928,741 Reasons to Care
Heart disease and stroke are often thought to be an inevitable facet of aging. This is a dangerous misperception that contributes to the fact that cardiovascular disease is still the #1 cause of disease and death in the United States today.
In fact, the disease process that leads to heart attack and stroke can begin early in life. At the National Institutes of Health in the 1960s, Drs. Michael S. Brown and Joseph L. Goldstein conducted research with children who had low-density lipoprotein cholesterol, or LDL-C, levels 8-10 times normal and who had heart disease in childhood. These children were born with the rare form of familial hypercholesterolemia (FH) - homozygous FH (HoFH). By studying these extreme cases, Drs. Brown and Goldstein discovered the mechanism by which LDL-C is managed in the body. This discovery informed our understanding for millions more who live with high LDL-C, a key driver of the development of atherosclerotic cardiovascular disease (ASCVD). Their insights led to the development of medicines to lower LDL-C and lower risk for heart disease and stroke.
Fifty years after the pioneering work that led to Drs. Brown and Goldstein winning the Nobel Prize in 1985, it seems like an opportune time to pause and reflect on progress we have made, or failed to make, putting this research into practice to save people from heart disease in America.
By every measure, we are failing. After declining for decades, deaths due to cardiovascular disease are on the rise again. In 2020, 928,741 Americans died unnecessarily because of cardiovascular disease, an increase of almost 5% from the prior year.
Today, there is no shortage of medications for managing high LDL-C. Multiple treatments are available and proven to lower LDL-C and lower the risk of heart attacks, the need for stents and coronary artery bypass surgery, stroke, and even death from a cardiovascular event. There are also clear treatment guidelines. The 2018 ACC/AHA Multi-Society Guideline on the Management of Blood Cholesterol establishes recommended LDL-C levels for treating people with existing atherosclerotic cardiovascular disease and high LDL-C.
The Family Heart Foundation asked – “How are we doing with managing LDL-C in high-risk Americans?” To answer this question, we examined the state of LDL-C control in a real-world analysis of 38 million high-risk Americans over approximately 7 years in the Family Heart Database™. What did we find? Well, frankly the results are disturbing:
- Only 27.8% of all high-risk patients ever reached recommended LDL-C levels.
- For those who did reach recommended LDL-C levels, they stayed there for less than 6 months at a time, on average.
- 79.5% of clinicians never prescribed combination cholesterol-lowering medications, though the guideline provides direction and rationale for doing so.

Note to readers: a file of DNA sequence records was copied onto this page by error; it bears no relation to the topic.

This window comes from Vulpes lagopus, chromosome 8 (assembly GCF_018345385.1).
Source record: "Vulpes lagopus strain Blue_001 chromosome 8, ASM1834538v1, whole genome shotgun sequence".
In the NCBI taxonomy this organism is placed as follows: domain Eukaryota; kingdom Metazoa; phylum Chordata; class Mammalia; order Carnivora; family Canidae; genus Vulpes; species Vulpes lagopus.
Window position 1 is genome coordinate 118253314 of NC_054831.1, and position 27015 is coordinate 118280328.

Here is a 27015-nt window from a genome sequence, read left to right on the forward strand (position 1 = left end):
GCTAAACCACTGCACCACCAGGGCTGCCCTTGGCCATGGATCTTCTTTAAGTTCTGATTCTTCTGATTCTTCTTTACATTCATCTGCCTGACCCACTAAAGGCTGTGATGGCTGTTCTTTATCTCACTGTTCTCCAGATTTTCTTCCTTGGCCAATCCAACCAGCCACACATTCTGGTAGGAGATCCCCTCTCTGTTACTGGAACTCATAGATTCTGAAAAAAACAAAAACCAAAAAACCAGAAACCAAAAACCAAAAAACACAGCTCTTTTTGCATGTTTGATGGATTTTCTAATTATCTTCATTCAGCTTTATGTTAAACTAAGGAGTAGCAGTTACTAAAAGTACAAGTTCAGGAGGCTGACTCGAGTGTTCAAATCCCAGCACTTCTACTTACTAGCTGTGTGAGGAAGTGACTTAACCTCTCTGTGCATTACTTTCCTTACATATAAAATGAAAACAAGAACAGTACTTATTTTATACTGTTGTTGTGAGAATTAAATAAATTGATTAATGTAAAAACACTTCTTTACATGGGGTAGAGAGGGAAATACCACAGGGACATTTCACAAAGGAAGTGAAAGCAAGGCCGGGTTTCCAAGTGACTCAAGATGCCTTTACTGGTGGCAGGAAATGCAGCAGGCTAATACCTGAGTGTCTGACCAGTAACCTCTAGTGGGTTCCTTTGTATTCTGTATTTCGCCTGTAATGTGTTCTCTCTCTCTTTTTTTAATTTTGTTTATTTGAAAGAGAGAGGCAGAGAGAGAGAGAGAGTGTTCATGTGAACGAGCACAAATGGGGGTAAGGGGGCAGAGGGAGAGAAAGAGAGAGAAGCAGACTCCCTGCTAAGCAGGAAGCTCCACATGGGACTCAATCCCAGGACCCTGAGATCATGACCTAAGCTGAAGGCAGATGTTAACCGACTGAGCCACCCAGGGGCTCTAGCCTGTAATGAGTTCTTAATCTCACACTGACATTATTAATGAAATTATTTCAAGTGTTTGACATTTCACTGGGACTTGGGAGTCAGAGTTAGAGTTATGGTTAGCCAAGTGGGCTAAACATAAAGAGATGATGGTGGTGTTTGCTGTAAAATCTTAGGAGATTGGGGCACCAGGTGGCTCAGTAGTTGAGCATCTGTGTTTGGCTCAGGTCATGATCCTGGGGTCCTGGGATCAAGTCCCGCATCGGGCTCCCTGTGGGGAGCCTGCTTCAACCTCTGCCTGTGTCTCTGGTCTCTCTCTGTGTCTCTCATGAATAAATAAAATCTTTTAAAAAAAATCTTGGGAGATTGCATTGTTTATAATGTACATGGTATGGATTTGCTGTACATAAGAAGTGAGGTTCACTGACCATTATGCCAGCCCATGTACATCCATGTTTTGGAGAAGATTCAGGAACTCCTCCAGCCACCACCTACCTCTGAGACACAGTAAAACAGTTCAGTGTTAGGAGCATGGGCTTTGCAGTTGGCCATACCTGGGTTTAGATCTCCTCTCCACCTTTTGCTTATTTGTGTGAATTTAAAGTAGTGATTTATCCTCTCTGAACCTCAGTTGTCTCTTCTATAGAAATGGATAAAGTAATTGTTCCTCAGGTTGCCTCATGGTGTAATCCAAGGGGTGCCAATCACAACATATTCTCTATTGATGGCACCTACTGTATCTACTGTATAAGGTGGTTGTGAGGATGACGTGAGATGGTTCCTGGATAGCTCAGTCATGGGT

- Only 2.2% of high-risk patients received combination cholesterol-lowering medications.
- When we compared two similar groups of high-risk people in this study, one group who stayed “at goal” more than 70% of the time and the other who were “not at goal” more than 70% of the time, the group who did not stay at goal had a 44% higher risk for a cardiovascular event within one year.
LDL-C is the most understood, most modifiable risk factor for cardiovascular disease. Even in high-risk Americans, less than 30% have their LDL-C controlled, resulting in more devastating heart disease and stroke.
We are failing to prevent unnecessary suffering and deaths. There is misalignment of incentives among those in the healthcare delivery system, and the American public is paying the highest price for how the business of healthcare is run today.
What does it look like?
- Healthcare practitioners are pressed for time to address the needs of their patients and burdened by the administrative demands increasingly foisted on them. Our research shows, that LDL-C often falls to the bottom of the list of priorities, considered something that can be addressed later.
- While pharmaceutical drug pricing can be a barrier to care, in the LDL-C lowering landscape, many drugs are generic and branded drug prices have been dramatically reduced. Still patients have trouble getting medicines prescribed and paid for.
- Health insurance companies and pharmacy benefit managers require complicated prior authorization criteria and forms. They also often reject first requests for prescribed therapy, overwhelming busy clinicians with paperwork and appeals.
- In addition, patients are asked to pay high co-pays for their medications – even for recommended generic medications. Sometimes the copay is more than the actual cost of the drug. Many clinicians and patients simply give up. Insurance plans and pharmacy benefit managers end up being gatekeepers, delaying and even denying coverage for appropriate patients, with consequences in the form of higher cardiovascular event rates.
- In 2014, policy makers removed a quality metric for LDL-C control that could help align incentives for other heart disease and stroke prevention. Reinstating a quality measure could help!
- Lastly, individuals and family members often don’t understand the disheartening reality of cardiovascular disease or the urgency to take preventive action earlier in life. It is deadly, expensive, and scary, and it is so often preventable today.
We have the tools to dramatically reduce the toll heart disease and stroke take on American families. Let’s work together to overcome barriers to better care. Time is of the essence.